Supplementary information S4 (figure)

Analysis of tissue-specific regulation of lipid-related genes (PDF 175 kb)

Supplementary information S5 (box)

Effect of lipid structures on lateral heterogeneity in membranes (PDF 757 kb)



Isomeric molecules that have the same molecular formula but different structures.

Membrane contact sites

Regions where two organelles are in close proximity, typically at a distance of less than 30 nm, where nonvesicular exchange of lipids is proposed to occur.

Lipid mediators

Lipids with signalling functions, such as the eicosanoids, which are derived from arachidonic acid released from the membrane and serve as ligands for their receptors.

Lipid droplets

Organelles where the excess of triglycerides, cholesteryl esters and acylceramides is stored.

Protein lipidation

A post-translational modification of proteins encompassing a covalent attachment of a lipid.

Sphingoid base

The structural backbone of sphingolipids, which also acts as one of the hydrophobic chains.


A mitochondria-specific (in mammals) glycerophospholipid with four acyl chains, the malfunction of which is involved in Barth syndrome.

Membrane nanodomains

Lateral heterogeneities in membranes, often very small and dynamic, where lipids are postulated to have important roles affecting membrane properties and function.


Glycerophospholipids with a vinyl-ether bond at the sn-1 position, which depend upon peroxisomes for their synthesis.


In terms of enzymology, the ability of an enzyme to utilize a broad range of substrates.


A situation where different molecules (for example, enzymes) have (at least partially) overlapping functions.

ENCODE Project

(Encyclopaedia of DNA Elements). An international collaboration with the objective of comprehensively elucidating functional elements in the human genome.

Mead acid

A polyunsaturated fatty acid (20:3 n-9) that can be synthesized endogenously in mammals, which is produced under polyunsaturated fatty acid insufficiency.

Omega end

In fatty acid nomenclature, the end of a fatty acid that has a methyl group. The other end with a carboxyl group is called the alpha end.

Sjögren–Larsson syndrome

A genetic disease with skin and neurological problems, caused by mutations in a fatty aldehyde dehydrogenase involved in sphingolipid degradation.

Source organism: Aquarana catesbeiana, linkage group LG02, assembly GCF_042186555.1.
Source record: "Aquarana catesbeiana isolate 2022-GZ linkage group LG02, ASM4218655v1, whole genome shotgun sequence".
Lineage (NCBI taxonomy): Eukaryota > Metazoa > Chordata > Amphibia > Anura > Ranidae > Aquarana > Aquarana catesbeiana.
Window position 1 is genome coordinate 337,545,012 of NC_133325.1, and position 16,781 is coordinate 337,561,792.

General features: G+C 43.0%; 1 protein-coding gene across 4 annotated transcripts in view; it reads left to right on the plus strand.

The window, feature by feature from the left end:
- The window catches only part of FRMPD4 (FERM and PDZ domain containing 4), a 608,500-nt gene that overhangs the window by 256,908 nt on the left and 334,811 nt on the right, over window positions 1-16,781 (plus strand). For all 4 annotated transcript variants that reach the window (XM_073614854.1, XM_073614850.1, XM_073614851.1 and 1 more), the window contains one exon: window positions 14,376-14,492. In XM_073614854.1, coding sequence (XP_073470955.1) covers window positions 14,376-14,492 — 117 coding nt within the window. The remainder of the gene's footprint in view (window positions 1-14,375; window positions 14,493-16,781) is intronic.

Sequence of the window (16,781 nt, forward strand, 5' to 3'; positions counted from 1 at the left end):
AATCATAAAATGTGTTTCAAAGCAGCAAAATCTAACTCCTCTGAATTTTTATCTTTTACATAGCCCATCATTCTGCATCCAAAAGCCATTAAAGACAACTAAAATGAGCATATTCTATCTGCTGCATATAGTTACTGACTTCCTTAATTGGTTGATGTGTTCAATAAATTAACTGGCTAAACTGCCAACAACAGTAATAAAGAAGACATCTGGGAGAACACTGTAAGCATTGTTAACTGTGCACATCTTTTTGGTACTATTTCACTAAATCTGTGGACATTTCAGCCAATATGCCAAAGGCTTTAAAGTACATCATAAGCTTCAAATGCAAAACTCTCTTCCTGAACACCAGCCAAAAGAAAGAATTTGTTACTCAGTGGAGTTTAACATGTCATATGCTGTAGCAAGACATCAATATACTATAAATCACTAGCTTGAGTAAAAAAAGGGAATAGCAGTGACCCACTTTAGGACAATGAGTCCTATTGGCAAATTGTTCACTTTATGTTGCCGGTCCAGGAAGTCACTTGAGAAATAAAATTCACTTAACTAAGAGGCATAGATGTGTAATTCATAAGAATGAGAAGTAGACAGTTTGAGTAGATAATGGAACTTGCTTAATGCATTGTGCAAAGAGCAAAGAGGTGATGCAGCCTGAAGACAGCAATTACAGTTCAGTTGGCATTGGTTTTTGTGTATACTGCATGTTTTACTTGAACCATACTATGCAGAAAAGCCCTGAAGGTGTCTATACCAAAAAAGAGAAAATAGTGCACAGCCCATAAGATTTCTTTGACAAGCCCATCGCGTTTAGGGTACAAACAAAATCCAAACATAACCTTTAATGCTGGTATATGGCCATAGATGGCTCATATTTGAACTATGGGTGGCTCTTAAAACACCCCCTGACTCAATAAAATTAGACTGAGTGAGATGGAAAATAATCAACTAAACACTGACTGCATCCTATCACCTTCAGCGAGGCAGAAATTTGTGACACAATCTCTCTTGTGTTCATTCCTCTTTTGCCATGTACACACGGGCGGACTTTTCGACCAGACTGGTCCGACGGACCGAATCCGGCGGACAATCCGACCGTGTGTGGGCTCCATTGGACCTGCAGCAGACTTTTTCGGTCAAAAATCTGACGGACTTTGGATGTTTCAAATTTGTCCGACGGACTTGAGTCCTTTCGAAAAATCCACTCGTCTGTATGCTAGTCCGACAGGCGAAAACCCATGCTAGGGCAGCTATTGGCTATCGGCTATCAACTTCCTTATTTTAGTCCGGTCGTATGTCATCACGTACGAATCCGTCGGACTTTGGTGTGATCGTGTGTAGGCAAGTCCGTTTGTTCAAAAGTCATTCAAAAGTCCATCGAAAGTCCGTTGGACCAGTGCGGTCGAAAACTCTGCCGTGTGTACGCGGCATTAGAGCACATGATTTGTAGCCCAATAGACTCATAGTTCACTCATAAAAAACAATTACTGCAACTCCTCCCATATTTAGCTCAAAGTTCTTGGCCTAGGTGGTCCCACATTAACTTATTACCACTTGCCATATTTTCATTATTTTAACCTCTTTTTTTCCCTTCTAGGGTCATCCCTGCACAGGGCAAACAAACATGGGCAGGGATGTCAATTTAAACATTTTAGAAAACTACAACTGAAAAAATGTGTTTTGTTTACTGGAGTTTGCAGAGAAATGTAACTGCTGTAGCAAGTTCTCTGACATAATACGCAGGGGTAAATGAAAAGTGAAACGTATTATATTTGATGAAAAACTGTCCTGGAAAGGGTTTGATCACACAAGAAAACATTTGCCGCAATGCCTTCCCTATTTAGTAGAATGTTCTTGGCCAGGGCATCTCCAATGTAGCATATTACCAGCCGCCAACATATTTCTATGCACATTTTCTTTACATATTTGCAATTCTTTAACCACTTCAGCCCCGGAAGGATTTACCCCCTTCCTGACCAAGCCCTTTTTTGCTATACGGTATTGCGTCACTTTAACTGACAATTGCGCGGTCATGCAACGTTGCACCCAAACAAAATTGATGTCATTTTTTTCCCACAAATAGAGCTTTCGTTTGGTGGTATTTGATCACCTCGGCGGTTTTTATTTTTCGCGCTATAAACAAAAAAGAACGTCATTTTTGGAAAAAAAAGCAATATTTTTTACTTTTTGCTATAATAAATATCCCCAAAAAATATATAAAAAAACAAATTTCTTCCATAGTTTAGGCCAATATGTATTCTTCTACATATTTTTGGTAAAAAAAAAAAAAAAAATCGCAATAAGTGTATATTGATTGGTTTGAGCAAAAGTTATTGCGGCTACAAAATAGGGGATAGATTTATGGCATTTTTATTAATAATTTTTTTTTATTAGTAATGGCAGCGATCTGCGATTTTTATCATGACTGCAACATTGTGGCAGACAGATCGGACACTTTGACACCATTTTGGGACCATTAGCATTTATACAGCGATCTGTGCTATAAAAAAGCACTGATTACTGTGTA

Hereditary sensory and autonomic neuropathy

A genetic disease affecting the nervous system characterized by a loss of pain sensation, among other symptoms.


Ceramides with another fatty acid O-esterified at the ω-end of the N-acyl chain.


A group of proteins involved in membrane fusion.


Multinucleated cell type generated by cell fusion that has a role in bone resorption.

Liquid-ordered domains

A state of membrane lipids where hydrophobic chains are ordered but lateral diffusion is still high.

Sertoli cells

Testicular cells that assist spermatogenesis.


A non-apoptotic cell death triggered by overaccumulation of peroxidized lipids.

Nuclear receptors

A family of proteins that serve as transcriptional regulators in the nucleus upon ligand binding.

BAR domain

A protein domain that has the ability to bind and/or to induce a specific curvature in membranes.

Annular lipids

Lipids that stick to the surface of membrane protein transmembrane regions with fairly weak interactions, being in rapid exchange with the bulk of membrane lipids.

Nonannular lipids

Lipids that bind strongly to, or are buried in, membrane protein transmembrane regions.

Tor complex 2

(TORC2) Protein kinase complex that contains the target of rapamycin subunit that responds to nutritional and other signals and acts as a central regulator of protein and lipid synthesis and cell proliferation.

AMP-activated protein kinase

(AMPK). An important protein kinase that senses energy status by binding to AMP and that is activated upon glucose deprivation to regulate several biosynthetic pathways.


The negative log10 of the acid dissociation constant of a molecule.

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Harayama, T., Riezman, H. Understanding the diversity of membrane lipid composition. Nat Rev Mol Cell Biol 19, 281–296 (2018).